In 2011, BPP set its fees for 2012 undergraduate courses at £5,000, a much lower level than most publicly funded UK universities.[10]

Academic programmes[edit]

The university offers degree programmes in law,[11] business (management, marketing, human resources, entrepreneurship, leadership) accounting, finance, psychology and health studies. In 2011, it had 6,780 students taking courses in its Business School, Law School, School of Health and School of Foundation & English Language Studies. A further 30,000 took accountancy qualifications with BPP's professional training organisation BPP Professional Education. The university also manages and operates McTimoney College of Chiropractic[12] and through that partnership offers four year Master's degrees in Chiropractic.[5]

Pathway programmes[edit]

"Pathway programmes" are non-degree programmes. [13]

Executive Education[edit]

The university also provides a number of Professional Education courses also, leading to exams taken with professional bodies such as The Chartered Institute of Marketing (CIM).[14]

Controversy[edit]

Since 2009 BPP has been owned by the Apollo Group, the leading for-profit educational corporation in the US.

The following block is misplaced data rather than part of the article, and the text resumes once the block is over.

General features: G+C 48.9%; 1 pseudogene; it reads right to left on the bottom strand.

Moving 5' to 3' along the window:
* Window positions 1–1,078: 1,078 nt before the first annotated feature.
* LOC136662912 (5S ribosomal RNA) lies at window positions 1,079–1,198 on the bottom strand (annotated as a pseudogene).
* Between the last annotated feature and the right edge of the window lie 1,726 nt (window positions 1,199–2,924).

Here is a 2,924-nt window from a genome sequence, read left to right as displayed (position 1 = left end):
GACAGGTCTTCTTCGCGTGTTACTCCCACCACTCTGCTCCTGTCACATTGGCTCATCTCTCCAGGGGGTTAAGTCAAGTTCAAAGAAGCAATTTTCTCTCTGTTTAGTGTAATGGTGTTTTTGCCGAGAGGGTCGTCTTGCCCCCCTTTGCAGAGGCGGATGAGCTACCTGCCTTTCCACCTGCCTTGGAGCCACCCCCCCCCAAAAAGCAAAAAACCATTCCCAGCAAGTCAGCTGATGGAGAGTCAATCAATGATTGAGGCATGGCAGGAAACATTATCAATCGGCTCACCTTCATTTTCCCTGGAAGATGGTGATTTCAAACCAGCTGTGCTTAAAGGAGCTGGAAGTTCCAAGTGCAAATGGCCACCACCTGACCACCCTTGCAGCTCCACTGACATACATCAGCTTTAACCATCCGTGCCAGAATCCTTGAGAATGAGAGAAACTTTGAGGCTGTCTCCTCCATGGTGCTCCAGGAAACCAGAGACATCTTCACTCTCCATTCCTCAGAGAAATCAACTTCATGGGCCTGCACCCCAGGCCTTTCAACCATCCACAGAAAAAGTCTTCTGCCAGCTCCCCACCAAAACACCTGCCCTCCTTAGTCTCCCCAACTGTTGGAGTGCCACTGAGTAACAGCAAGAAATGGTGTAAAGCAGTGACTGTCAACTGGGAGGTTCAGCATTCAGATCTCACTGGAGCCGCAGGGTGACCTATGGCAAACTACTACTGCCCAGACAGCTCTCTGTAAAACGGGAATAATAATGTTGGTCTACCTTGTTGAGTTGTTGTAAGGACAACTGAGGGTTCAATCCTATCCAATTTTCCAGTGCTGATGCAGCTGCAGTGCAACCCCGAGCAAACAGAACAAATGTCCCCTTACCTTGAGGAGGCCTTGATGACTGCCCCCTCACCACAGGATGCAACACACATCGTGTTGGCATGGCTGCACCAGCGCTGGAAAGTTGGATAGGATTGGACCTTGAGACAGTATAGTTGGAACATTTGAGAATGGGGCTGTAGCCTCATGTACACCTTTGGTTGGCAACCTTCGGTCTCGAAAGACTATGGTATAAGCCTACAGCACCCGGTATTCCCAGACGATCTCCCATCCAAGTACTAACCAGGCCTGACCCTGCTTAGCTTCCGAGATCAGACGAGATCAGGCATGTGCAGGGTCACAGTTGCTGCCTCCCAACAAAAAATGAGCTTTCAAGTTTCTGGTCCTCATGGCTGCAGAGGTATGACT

In 2012, an investigation by the US Senate Committee on Health, Education, Labour and Pensions, showed that 60 per cent of Apollo students dropped out within two years, while of those who completed their course, 21 per cent defaulted on paying back their loans within three years of finishing. It also revealed that 89 per cent of Apollo’s revenue comes from federal student loans and that it spends twice as much on marketing as on teaching. A lawsuit filed in 2003 alleged that the University of Phoenix (owned by Apollo Group) had wrongfully obtained at least $3 billion of federal student aid; in 2009 the Apollo Group agreed to pay $78.5 million to settle the suit, in one of the largest pay-for-performance compensation settlements ever reached. After a separate investigation in 2004, the Apollo Group paid about $10 million in fines to the US Department of Education, which had criticised UoP’s admissions practices: recruiters, for example, were paid bonuses depending on the numbers they signed up.[15] The report by the Department of Education concluded that Phoenix, as the Chronicle of Higher Education put it, had a ‘high-pressure sales culture’ that intimidated recruiters who failed to meet targets and encouraged the enrolment of unqualified students – in short that it rewarded ‘the recruiters who put the most “asses in classes”’. Apollo illegally withheld the report, but it was leaked and the group’s value on the stock market crashed. A suit was brought alleging that its management had ‘disseminated materially false and misleading financial statements in an effort to inflate its stock price and attract investors’.In 2006 the company’s controller and chief accounting officer resigned amid allegations that the books had been cooked; in 2007, the Nasdaq Listing and Hearing Review Council threatened to withdraw Apollo’s listing from the stock exchange; in 2008, a US federal jury in Arizona found Apollo guilty of ‘knowingly and recklessly’ misleading investors, and instructed the group to pay shareholders some $280 million in reparations. Apollo appealed, but the appeal was rejected by the US Supreme Court on 8 March 2011.[16]